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Michael Phelps and 5 Other Record-Setting American Olympians [VIDEOS]

Olympians
Al Bello/Hulton Archive/Mike Powell, Getty Images

Once again, American swimmer Michael Phelps gobbled up the gold at the Olympics, taking home four more top medals and an additional two silver medals.

Phelps insists that this is the end of the road for him, which means he’s retiring from competition with 22 medals in his career, more than anyone else ever. With it, many have crowned Phelps the greater Olympian ever. What other American Olympians can hold a candle to Phelps? Here’s a look back at five others from Team USA’s all-time team:

MARK SPITZ

Before Phelps, Spitz was the greatest American swimmer in history, tallying nine golds, one silver, and one bronze at his two Olympic Games in 1968 and 1972. It was his seven gold medals at the Munich 1972 Games that had everyone buzzing since Spitz had set them all in world record times. He won every event in which he entered. “There is something very depressing about being the best in the world at something,” he said later.

CARL LEWIS

The track star earned nine golds and one silver in a career that never seemed to end. He first stepped into the international spotlight at Los Angeles in 1984, when he won four medals. Then, four years later at Seoul, Lewis earned three more medals, followed by another two at Barcelona, and a remarkable last gold in the long jump in 1996 in Atlanta when he was 35 years old. For his incredible achievements, Lewis was named Sportsman of the Century by the International Olympic Committee in 1999.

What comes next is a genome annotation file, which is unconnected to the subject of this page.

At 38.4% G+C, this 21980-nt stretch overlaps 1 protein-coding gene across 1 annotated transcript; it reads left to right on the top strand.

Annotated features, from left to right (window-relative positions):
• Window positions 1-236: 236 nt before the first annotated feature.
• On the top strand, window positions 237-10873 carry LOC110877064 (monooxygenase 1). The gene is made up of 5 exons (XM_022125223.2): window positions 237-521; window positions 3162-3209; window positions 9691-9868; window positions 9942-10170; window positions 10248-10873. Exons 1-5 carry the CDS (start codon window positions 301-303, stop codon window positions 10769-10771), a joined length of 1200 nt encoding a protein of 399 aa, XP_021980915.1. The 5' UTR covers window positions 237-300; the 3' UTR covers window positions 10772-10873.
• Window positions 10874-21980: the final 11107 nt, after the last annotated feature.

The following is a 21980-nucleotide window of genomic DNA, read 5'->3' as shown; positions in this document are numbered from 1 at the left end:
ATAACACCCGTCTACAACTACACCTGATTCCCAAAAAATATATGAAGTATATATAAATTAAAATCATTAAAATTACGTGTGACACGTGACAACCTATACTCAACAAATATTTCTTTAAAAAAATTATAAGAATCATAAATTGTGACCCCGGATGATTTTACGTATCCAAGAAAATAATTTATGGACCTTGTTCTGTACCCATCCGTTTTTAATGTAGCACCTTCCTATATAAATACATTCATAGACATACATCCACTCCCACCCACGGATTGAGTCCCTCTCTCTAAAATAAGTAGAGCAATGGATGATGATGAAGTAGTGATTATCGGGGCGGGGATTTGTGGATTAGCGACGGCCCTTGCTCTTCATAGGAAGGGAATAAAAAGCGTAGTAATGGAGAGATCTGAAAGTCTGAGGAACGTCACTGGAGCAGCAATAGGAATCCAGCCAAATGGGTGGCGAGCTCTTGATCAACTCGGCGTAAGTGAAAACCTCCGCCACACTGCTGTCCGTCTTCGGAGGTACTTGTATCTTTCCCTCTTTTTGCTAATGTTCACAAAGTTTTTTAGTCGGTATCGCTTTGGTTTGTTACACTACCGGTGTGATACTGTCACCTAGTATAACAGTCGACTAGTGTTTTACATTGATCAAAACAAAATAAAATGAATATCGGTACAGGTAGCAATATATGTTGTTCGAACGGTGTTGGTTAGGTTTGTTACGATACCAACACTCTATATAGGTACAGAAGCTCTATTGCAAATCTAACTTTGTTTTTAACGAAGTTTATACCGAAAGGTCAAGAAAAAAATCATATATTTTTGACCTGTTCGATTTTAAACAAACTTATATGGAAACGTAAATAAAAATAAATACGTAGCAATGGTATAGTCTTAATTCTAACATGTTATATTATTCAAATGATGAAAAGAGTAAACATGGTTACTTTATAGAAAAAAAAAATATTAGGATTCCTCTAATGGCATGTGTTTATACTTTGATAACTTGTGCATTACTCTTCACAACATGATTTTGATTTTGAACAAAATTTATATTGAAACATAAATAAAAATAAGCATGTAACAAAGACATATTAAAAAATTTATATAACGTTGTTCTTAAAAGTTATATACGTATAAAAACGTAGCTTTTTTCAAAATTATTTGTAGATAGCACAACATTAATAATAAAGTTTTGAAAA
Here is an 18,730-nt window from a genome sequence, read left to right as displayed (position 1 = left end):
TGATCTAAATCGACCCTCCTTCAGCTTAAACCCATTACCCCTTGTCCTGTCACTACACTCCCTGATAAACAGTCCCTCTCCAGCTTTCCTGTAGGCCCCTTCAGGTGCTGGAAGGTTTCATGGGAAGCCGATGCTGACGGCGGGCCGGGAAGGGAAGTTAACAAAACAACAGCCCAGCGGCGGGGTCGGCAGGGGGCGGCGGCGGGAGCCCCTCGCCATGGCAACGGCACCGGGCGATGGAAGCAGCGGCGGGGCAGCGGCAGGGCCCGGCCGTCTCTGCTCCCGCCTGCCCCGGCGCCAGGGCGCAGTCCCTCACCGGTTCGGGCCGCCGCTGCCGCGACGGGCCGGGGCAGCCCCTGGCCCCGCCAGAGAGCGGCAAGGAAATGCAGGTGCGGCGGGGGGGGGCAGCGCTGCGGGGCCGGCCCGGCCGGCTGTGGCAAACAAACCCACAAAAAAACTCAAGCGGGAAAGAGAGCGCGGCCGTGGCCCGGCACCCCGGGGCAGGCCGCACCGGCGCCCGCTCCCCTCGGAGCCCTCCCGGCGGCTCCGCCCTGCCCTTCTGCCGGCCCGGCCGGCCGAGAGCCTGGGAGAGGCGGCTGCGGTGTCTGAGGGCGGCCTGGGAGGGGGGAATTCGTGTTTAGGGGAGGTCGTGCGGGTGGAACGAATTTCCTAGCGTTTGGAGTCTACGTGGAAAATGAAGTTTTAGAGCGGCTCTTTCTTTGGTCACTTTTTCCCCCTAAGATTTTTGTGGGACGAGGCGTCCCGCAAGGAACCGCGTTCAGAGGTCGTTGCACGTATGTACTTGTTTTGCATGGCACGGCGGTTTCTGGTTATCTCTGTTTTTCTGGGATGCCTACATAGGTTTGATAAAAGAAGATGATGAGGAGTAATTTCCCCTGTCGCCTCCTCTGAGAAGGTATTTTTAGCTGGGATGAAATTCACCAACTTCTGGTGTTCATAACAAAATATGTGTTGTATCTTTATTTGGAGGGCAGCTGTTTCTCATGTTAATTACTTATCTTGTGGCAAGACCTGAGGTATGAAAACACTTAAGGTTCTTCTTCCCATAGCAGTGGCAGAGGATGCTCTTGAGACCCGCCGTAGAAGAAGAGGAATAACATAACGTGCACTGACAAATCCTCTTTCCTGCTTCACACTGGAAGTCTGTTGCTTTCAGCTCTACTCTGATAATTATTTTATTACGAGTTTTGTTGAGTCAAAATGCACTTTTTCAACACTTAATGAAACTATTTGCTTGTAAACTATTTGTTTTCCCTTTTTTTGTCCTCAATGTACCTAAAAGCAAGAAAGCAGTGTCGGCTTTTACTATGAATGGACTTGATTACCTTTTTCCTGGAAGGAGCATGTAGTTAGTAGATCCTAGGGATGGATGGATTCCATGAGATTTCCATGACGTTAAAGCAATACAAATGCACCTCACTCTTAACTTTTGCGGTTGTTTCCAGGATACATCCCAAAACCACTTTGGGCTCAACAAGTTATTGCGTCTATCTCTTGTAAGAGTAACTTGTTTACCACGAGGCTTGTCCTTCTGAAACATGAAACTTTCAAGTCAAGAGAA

JENNY THOMPSON

Thompson also did her damage in the pool. She cruised to eight golds, three silvers and a bronze in her career, making her the most successful female Olympian ever at swimming. It started at Barcelona with two golds and a silver. Thompson only got better from there, totaling three gold medals at the Atlanta Games in 1996. But she struck gold again three times at Sydney in 2000, while picking up a bronze for good measure. Her brief retirement was halted at Athens in 2004 when Thompson took home two silver medals participating in relays.

MATT BIONDI

He may not be someone you remember as well as his compatriots, but Biondi also dominated at swimming, putting up eight gold medals, two silvers, and a bronze. Biondi first competed at the 1984 Olympic Games, winning a gold medal. Yet, he showed he had more in store for the world at the 1988 Games when he won seven medals,  including five golds. In 1992, he got two more golds in relays and a silver while setting seven individual world records.

RAY EWRY

In a way, Ewry achieved the greatest feat of anyone, since he was never supposed to have walked. He was paralyzed by polio as a child, but miraculously overcame his condition well enough to captain the Purdue track team and to also play football. He won eight gold medals at the Olympic Games and a pair of golds at the Intercalated Games (1906 Athens) in track and field. He competed in former events such as the standing high jump, standing long jump and standing triple jump. Similar events still exist today, but with run-ups to gain momentum. Ewry did it with brute strength.

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